All Weather News

Cuba Sets All-Time Hottest Temperature Record

A Single Index for Measuring Extremes - U.S. Climate Extremes Index
14 Apr 2020, 2:44 am

Over the weekend, the island nation of Cuba set its hottest all-time temperature on record, according to the nation’s official meteorological agency.

On Saturday, temperatures spiked to 102.7 degrees Fahrenheit (39.3 degrees Celsius) in the town of Veguitas, Cuba, setting a new all-time temperature record for the island nation. The city of Jucarito also got up to 102.6 degrees Fahrenheit (39.2 degrees Celsius), which would have also broken the country’s old temperature record.

The tweet below is from Elier Pila Fariñas, a senior meteorologist at Cuba’s official meteorological agency, the Instituto de Meteorologia de Cuba (INSMET).

Cuba’s previous all-time temperature record was set just last June, when it got up to 102.4 degrees Fahrenheit (39.1 degrees Celsius).

Several other all-time station records were broken on Thursday, Friday and Saturday of last week as well. The INSMET office in Camagüey (Cuba’s third-largest city) posted several other provincial and station records that were set last week.

In several cases, the previous provincial or station records were obliterated, with more than a degree Celsius (1.8 degrees Fahrenheit) separating the new and old records.

Warm, southerly flow has kept temperatures extremely warm across the Caribbean for several days. But late last week and over the weekend, light winds kicked in as well. In Cuba, like Florida, sea breezes often lead to daily shower and thunderstorm chances. When there’s an absence in wind, cloud cover often dissipates, leading to heat waves and drought.

Also, strong high pressure over the Caribbean – perhaps inversely linked to the unusually strong low pressure over the United States and this weekend’s major storm system there – suppressed air and further spiked temperatures.

The final factor in this weekend’s extraordinary warmth in Cuba: more than 90 percent of Cuba is experiencing drought, which undoubtedly played a role in last week’s extreme warmth. The map below, from INSMET, shows the wide scope of drought across Cuba. The worst of the drought conditions are in the western and eastern tips of the island nation.

“The shortage of rain over the last few days has favored the notable rise in temperatures,” said (translated from Spanish) Miriam Teresita Llanes Monteagudo, INSMET’s head told Cuban news site Cubadebate.

Temperatures are expected to remain above average over the next few days, according to INSMET. Temperatures are also extremely hot in the southeastern United States – several daily records were broken in Florida on Monday – and the two heat waves are directly linked to one another.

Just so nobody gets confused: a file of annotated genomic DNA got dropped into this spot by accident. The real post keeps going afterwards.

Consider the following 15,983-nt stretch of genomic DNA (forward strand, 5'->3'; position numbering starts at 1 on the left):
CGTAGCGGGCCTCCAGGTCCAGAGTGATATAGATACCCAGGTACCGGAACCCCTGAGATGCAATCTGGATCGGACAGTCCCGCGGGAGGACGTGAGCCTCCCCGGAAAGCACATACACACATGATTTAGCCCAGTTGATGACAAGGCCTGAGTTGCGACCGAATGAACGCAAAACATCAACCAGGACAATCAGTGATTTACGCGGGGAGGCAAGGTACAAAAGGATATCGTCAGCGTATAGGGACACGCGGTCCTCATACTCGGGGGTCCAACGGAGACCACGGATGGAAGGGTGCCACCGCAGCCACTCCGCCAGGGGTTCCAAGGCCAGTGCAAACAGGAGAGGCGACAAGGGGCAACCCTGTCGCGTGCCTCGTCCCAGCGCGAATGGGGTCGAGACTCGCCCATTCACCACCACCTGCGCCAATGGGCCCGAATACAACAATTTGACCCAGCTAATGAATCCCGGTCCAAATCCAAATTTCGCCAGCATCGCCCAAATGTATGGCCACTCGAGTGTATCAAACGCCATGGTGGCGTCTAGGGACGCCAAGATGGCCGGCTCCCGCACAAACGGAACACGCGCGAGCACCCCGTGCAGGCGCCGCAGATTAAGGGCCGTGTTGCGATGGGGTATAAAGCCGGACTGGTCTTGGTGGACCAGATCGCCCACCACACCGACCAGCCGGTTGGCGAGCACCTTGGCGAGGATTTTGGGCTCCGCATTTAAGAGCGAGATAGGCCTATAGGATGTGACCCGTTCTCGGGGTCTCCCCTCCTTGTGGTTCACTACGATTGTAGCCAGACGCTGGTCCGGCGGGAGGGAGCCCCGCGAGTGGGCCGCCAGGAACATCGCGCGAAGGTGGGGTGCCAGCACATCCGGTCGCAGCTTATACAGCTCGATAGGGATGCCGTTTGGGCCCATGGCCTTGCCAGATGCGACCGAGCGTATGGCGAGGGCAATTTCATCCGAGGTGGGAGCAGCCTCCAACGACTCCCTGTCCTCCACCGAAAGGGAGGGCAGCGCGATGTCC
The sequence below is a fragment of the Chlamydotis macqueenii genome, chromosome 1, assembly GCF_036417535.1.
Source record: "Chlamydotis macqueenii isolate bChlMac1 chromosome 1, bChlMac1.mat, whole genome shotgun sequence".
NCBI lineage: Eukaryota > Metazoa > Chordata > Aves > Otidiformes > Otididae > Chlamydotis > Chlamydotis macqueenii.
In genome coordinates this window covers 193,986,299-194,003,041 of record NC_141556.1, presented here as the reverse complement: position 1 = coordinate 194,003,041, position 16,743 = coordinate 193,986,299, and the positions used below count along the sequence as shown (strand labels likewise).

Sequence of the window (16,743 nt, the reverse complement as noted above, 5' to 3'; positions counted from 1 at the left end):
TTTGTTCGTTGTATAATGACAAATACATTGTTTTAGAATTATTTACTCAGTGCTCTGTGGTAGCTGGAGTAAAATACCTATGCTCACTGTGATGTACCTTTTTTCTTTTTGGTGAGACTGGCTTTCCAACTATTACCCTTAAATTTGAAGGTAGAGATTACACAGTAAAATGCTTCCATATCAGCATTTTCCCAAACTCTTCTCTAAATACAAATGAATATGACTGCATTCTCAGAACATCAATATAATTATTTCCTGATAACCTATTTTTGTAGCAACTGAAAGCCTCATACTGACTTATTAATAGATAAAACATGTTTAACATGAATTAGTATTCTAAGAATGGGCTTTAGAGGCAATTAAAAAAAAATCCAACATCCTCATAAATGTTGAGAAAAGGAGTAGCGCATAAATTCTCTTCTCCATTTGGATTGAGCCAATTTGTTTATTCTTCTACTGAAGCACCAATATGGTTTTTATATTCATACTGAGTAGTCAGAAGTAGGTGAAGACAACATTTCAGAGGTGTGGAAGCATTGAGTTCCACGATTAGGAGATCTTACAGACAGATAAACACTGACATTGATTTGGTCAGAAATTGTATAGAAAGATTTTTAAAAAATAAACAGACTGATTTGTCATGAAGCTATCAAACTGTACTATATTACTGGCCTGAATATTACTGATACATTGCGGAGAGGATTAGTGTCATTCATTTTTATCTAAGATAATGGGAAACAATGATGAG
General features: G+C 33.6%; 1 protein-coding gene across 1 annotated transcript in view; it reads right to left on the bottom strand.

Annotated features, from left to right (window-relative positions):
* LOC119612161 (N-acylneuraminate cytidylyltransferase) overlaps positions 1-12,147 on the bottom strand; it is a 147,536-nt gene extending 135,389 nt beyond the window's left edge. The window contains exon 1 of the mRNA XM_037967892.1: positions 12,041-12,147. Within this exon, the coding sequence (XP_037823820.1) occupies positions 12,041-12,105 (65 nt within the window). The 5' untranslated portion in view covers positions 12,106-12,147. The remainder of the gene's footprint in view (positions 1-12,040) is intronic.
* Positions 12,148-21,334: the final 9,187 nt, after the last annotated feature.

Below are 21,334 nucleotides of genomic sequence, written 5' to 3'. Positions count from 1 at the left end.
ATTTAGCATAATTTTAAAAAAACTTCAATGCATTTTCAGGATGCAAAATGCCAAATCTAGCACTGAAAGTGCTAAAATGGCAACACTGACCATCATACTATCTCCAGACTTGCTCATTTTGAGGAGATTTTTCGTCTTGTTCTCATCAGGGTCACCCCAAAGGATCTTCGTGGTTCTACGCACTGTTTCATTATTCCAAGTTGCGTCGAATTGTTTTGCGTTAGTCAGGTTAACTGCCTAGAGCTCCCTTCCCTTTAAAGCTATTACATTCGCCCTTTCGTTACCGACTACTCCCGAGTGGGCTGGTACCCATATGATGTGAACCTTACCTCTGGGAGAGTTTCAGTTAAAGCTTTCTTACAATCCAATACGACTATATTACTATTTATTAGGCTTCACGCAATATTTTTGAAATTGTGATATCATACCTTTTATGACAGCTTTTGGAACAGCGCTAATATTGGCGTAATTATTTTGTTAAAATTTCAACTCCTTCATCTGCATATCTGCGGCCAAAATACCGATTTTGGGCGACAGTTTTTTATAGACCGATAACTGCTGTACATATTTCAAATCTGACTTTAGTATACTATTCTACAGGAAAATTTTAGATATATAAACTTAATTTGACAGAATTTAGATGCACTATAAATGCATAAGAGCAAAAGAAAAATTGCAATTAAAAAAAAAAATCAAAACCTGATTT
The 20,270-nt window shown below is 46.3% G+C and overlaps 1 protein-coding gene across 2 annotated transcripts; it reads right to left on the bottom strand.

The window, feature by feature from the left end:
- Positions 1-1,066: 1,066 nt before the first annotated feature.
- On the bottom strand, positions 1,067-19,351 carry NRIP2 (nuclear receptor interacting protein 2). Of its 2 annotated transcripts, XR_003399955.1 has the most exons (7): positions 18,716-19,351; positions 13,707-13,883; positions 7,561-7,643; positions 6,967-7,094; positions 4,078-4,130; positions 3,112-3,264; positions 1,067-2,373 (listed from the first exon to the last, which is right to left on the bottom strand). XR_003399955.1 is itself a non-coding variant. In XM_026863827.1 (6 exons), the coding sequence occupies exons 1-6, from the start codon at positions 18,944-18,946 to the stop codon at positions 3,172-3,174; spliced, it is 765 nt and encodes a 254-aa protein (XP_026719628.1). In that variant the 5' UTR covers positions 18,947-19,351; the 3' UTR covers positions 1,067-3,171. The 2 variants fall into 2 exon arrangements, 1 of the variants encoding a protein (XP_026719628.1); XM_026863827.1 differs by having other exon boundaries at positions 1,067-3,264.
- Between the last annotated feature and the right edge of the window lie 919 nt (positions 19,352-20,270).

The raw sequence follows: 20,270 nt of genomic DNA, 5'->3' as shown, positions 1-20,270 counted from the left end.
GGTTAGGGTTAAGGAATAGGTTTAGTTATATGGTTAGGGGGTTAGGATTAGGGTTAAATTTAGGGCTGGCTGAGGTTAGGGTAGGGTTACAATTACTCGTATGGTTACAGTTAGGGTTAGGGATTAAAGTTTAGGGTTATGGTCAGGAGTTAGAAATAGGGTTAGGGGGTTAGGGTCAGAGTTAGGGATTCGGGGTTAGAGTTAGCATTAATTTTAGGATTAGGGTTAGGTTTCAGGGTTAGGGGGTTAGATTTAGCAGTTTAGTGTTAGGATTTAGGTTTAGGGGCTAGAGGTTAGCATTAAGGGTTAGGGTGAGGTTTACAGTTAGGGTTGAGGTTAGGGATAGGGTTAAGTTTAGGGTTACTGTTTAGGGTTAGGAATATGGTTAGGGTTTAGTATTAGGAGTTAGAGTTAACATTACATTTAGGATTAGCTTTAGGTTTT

About the author
Chris doesn't remember a time when that he didn't love the weather. When he was five years old, he wrote his first words, "Partly cloudy", in Ms. Benn's kindergarten class. According to Chris, it's been a love affair ever since, from teaching himself how to read forecast models at age 12, to landing at WeatherNation. Growing up in Greenwich, Connecticut, he started to go after his lifelong drea... Load Morem of becoming a meteorologist by predicting whether or not there would be snow days - turning him into Greenwich High School's "defacto weatherman". He turned that snow day-predicting website into a front page story a local newspaper, which in turn earned him a look at WABC-TV in New York, where Chris did the weather live on-air at the age of 16. He attended Boston University, where he continued being a "weather nerd", performing weather updates on the campus radio and TV stations, and doing the daily forecasts for the student newspaper. Following his studies at BU, Chris worked at Mile High Sports and ESPN Denver for four years while pursuing his certification in Broadcast Meteorology from Mississippi State University. Chris is a huge sports fan, rooting for the Rockies, Nuggets, Broncos, Avalanche and UConn. He frequently find links between sports and weather, including an investigative analysis he did in 2013, finding trends between Peyton Manning's play and game time temperature (he doesn't like the cold). Chris also enjoys running, playing any sport, socializing and periodically overeating at all-you-can-eat buffets.